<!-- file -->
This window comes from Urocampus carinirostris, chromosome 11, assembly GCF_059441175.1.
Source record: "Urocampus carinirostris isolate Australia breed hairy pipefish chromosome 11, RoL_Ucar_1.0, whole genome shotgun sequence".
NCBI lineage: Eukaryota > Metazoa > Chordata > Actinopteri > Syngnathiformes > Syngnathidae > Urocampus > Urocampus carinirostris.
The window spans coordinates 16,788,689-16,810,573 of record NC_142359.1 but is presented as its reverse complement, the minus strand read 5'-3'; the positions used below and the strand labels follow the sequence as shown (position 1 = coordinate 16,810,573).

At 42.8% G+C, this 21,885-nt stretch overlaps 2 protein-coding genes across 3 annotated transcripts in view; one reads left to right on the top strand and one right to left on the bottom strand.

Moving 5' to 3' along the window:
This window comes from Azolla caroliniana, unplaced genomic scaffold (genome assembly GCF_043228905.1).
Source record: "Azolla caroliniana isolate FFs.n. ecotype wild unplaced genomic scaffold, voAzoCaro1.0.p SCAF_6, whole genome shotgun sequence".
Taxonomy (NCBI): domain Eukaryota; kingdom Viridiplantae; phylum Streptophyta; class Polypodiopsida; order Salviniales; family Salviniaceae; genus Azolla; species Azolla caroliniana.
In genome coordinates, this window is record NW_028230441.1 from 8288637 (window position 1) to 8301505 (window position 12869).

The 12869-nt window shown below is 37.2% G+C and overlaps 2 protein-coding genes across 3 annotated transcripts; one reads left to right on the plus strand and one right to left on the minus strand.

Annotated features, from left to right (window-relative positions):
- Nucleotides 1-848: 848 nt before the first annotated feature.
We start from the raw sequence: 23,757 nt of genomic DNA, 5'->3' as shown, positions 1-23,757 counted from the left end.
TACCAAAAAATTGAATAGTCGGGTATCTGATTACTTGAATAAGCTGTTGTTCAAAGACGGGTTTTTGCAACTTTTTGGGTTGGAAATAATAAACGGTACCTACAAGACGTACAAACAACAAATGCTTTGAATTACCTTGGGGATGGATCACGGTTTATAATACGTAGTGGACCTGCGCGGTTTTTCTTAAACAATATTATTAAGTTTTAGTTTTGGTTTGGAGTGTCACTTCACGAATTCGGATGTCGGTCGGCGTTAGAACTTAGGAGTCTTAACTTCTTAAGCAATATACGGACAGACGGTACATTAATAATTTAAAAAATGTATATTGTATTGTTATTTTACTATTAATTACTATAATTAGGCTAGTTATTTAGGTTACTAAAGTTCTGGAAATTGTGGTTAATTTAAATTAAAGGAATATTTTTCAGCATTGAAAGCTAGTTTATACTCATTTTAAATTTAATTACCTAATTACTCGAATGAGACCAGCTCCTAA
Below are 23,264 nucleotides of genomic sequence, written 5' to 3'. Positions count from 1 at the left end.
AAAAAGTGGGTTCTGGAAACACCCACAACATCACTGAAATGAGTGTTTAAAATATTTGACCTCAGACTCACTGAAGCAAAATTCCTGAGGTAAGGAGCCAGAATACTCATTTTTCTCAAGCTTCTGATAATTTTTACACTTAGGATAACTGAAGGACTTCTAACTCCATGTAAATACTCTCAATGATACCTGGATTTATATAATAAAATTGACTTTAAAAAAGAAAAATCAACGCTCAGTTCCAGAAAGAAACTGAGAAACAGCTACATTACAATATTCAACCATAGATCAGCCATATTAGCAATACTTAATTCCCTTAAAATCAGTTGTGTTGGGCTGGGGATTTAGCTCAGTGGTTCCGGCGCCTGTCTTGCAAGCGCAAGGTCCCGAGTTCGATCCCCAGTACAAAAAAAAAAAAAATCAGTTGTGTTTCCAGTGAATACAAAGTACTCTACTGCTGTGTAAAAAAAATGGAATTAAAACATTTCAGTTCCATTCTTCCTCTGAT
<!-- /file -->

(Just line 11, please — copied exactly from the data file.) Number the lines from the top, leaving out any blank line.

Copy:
The 12869-nt window shown below is 37.2% G+C and overlaps 2 protein-coding genes across 3 annotated transcripts; one reads left to right on the plus strand and one right to left on the minus strand.